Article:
“Gleanings,” Eastern Tidings, November 15, 1945, 8↩
S. John, “Northeast India Branch Book Depot,” Eastern Tidings, December 15, 1946, 3.↩
H. Zairemthanga, Seventh-day Adventist Kohhran Din Tan Dan (Aizawl: Mizo Conference of Seventh-day Adventists, 2004), 254-255.↩
The 1947 Seventh-day Adventist Yearbook, 182, lists him as a teacher-evangelist.↩
Zairemthanga, 259-262; Thanga, 14. Pukpui received much publicity due to the presence of Meleen as the “first church in the Lushai Hills” established “less than two years ago.” N. O. Dahlsten, “Biennial Report of the Assam Mission,” Eastern Tidings, April 1, 1952, 5. See also E. M. Meleen, “More Prospecting in the Lushai Hills,” Part 1, Eastern Tidings, June 1, 1950, 2-3; Part 2, Eastern Tidings, June 15, 1950, 2; N. O. Dahlsten, “Trekking in the Lushai Hills,” Eastern Tidings, December 15, 1951, 6.↩
K. C. Thanga, op. cit., 21.↩
“President’s Report,” Minutes of Assam Section Constituency Meetings, February 4-8, 1969, (hereafter President’s Report), 2.↩
Darrikhuma, “Origin of Adventism in Mizoram” (Washington D.C.: A guided Research Paper for the degree of Master of Divinity, 1969), 65-66.↩
Kapzauva Hauzel, “A Historical Study of Helen Lowry School” (Aizawl: Unpublished M.A. Project, 1995), 36.↩
President’s Report, 1969, 2-3.↩
S. Lalkamlova, History of Seventh-day Adventist Church in Mizoram (Aizawl: Exercise Book Making Industry cum Printing Press, 1988), 40.↩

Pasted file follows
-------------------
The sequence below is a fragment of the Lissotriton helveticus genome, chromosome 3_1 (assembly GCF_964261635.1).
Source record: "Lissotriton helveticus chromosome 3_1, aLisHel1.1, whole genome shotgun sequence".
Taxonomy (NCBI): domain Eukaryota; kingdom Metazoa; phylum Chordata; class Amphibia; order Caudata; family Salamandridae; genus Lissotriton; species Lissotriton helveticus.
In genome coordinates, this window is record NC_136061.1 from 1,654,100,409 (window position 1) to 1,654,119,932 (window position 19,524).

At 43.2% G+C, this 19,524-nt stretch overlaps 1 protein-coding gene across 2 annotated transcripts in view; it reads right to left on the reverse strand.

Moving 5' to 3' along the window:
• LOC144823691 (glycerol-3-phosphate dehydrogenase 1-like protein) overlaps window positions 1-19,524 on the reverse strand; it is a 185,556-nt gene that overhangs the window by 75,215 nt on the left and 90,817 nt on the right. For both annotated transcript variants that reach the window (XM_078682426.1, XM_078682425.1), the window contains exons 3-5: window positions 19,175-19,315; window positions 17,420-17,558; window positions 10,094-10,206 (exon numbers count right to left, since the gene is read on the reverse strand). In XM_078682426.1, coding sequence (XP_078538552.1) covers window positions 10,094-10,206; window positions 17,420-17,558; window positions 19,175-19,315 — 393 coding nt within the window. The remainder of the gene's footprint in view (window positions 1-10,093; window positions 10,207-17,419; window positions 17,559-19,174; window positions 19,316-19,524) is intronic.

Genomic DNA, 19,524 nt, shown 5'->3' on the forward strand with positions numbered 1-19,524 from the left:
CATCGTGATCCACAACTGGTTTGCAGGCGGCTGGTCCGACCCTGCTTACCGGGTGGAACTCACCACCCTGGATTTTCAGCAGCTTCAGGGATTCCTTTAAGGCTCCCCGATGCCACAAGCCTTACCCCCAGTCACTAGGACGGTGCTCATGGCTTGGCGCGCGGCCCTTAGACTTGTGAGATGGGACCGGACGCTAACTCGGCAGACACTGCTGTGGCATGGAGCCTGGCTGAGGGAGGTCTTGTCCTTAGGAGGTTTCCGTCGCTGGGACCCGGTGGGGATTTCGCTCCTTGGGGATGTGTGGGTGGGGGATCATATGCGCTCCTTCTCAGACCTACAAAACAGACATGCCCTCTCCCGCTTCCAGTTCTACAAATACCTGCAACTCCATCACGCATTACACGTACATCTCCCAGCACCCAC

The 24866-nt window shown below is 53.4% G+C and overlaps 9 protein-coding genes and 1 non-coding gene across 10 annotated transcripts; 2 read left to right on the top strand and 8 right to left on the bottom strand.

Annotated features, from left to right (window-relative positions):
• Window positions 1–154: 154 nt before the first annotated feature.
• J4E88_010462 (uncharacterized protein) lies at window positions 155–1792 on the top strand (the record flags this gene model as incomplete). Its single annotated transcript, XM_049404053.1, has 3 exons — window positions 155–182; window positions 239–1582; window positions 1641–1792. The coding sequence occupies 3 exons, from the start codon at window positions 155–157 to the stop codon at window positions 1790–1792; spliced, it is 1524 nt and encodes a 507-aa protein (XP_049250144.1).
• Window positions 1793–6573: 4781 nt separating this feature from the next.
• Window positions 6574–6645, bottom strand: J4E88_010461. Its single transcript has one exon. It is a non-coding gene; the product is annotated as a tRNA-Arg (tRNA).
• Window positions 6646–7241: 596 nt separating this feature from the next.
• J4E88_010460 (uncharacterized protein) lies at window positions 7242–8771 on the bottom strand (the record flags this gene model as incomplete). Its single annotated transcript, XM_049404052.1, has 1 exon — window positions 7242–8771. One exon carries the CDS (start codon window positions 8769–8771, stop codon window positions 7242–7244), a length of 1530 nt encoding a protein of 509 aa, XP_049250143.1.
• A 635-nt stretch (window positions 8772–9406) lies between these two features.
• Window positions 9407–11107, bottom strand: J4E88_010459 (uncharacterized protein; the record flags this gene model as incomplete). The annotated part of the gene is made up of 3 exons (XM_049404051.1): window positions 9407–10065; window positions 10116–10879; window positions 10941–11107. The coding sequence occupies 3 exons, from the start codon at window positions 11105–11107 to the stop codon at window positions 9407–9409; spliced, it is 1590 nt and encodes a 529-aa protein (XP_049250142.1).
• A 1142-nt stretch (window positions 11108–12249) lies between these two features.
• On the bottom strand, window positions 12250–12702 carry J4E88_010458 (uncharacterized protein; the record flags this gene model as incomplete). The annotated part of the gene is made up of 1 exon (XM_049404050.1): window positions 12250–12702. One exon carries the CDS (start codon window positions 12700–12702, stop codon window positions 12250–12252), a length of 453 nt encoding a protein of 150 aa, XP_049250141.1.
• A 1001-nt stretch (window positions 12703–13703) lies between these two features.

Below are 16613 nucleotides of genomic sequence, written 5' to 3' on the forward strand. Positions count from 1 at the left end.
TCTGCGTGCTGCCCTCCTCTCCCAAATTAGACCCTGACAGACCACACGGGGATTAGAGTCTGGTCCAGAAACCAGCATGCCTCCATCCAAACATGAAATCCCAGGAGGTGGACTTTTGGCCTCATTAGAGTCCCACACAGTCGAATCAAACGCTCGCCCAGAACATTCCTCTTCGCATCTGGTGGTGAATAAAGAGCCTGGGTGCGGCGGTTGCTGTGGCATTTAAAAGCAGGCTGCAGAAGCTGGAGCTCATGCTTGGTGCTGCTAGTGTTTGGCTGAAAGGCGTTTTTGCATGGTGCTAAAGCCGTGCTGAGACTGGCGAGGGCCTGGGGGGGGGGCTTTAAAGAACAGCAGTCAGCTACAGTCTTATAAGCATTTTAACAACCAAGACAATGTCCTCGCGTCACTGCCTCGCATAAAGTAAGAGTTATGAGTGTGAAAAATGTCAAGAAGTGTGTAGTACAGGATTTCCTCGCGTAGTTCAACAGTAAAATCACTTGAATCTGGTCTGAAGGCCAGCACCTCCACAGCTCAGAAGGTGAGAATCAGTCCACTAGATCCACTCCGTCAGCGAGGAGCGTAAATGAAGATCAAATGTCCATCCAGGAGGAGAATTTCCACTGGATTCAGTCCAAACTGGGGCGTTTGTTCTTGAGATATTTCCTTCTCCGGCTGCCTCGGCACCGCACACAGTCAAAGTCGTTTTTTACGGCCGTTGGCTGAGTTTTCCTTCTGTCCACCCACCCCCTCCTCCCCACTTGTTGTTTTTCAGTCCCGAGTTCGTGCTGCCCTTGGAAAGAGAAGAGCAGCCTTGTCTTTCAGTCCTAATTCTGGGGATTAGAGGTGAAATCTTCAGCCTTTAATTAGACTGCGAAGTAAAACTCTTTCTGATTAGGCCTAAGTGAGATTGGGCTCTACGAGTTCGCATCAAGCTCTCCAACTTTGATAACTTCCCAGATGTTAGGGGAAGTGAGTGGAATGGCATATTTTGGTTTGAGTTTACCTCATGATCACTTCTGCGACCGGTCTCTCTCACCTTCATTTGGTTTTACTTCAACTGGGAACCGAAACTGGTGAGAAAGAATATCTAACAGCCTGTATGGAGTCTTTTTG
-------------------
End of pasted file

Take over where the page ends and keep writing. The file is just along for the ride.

Voice of Prophecy is a series of Bible lessons which is commonly used by Seventh-day Adventists in order to study the Bible with non-Adventist people.↩
Rokhuma, op. cit.↩
President’s Report, The Assam Section Constituency Meetings, February 4-8, 1969, 2-3.↩
Challiandinga, “Tripura Ramah Adventist an Luh Dan (The Entrance of Seventh-day Adventists in Tripura),” ThuchahPuangtu, vol. 2, no. 10, October 2011, 26.↩
C. Lalbiakmawia, interview by the author, November 12, 2014↩
Challiandinga, op. cit.↩
“Northeast India Section Reorganization,” Northern Union Committee Minutes, May 11, 1975, #75-263, 51, 52. See also SUDAC Minutes 75-528, 121.↩
Minutes of the First Constituency Meetings of Mizo Conference of SDA, February 24-28, 1993, Seventh-day Tlang, Aizawl Mizoram.↩
Danial Pawl Chhantu (Daniel’s Band) is an important band for the gospel work among the Seventh-day Adventists. It was formed in 1959 during a general meeting held at Pukpui Village, Lunglei. This organization works within the working policy of the division. The church members pay their salaries.↩